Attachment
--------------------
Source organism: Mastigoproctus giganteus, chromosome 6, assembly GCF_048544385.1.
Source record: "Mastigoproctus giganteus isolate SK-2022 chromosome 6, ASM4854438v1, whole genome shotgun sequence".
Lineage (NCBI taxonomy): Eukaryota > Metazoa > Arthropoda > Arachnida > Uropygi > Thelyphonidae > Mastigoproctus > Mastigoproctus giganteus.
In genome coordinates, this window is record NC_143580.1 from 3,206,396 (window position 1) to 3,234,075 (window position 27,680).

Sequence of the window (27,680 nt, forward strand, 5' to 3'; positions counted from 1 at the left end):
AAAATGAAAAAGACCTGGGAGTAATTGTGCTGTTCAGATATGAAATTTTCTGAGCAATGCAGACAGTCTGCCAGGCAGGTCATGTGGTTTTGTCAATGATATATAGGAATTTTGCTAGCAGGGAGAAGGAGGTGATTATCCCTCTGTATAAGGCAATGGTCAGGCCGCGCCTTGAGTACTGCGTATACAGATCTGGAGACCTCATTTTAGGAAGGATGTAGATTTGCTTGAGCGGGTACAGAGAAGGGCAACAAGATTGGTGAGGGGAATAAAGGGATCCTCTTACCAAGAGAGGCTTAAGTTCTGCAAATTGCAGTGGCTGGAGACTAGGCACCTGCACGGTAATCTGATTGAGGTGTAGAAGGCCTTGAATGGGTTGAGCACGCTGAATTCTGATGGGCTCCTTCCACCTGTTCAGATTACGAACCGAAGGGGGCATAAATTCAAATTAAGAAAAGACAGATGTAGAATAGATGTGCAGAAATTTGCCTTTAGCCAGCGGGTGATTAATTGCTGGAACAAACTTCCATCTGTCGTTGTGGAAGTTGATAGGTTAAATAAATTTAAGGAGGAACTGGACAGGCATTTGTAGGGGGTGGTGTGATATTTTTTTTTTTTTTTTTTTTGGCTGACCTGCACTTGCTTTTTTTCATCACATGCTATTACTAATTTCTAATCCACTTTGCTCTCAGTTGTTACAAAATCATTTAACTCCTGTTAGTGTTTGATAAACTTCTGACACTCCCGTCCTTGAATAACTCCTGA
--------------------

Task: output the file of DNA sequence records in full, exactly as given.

Source organism: Mastigoproctus giganteus, chromosome 6, assembly GCF_048544385.1.
Source record: "Mastigoproctus giganteus isolate SK-2022 chromosome 6, ASM4854438v1, whole genome shotgun sequence".
Lineage (NCBI taxonomy): Eukaryota > Metazoa > Arthropoda > Arachnida > Uropygi > Thelyphonidae > Mastigoproctus > Mastigoproctus giganteus.
In genome coordinates, this window is record NC_143580.1 from 3,206,396 (window position 1) to 3,234,075 (window position 27,680).

Sequence of the window (27,680 nt, forward strand, 5' to 3'; positions counted from 1 at the left end):
AAAATGAAAAAGACCTGGGAGTAATTGTGCTGTTCAGATATGAAATTTTCTGAGCAATGCAGACAGTCTGCCAGGCAGGTCATGTGGTTTTGTCAATGATATATAGGAATTTTGCTAGCAGGGAGAAGGAGGTGATTATCCCTCTGTATAAGGCAATGGTCAGGCCGCGCCTTGAGTACTGCGTATACAGATCTGGAGACCTCATTTTAGGAAGGATGTAGATTTGCTTGAGCGGGTACAGAGAAGGGCAACAAGATTGGTGAGGGGAATAAAGGGATCCTCTTACCAAGAGAGGCTTAAGTTCTGCAAATTGCAGTGGCTGGAGACTAGGCACCTGCACGGTAATCTGATTGAGGTGTAGAAGGCCTTGAATGGGTTGAGCACGCTGAATTCTGATGGGCTCCTTCCACCTGTTCAGATTACGAACCGAAGGGGGCATAAATTCAAATTAAGAAAAGACAGATGTAGAATAGATGTGCAGAAATTTGCCTTTAGCCAGCGGGTGATTAATTGCTGGAACAAACTTCCATCTGTCGTTGTGGAAGTTGATAGGTTAAATAAATTTAAGGAGGAACTGGACAGGCATTTGTAGGGGGTGGTGTGATATTTTTTTTTTTTTTTTTTTTGGCTGACCTGCACTTGCTTTTTTTCATCACATGCTATTACTAATTTCTAATCCACTTTGCTCTCAGTTGTTACAAAATCATTTAACTCCTGTTAGTGTTTGATAAACTTCTGACACTCCCGTCCTTGAATAACTCCTGA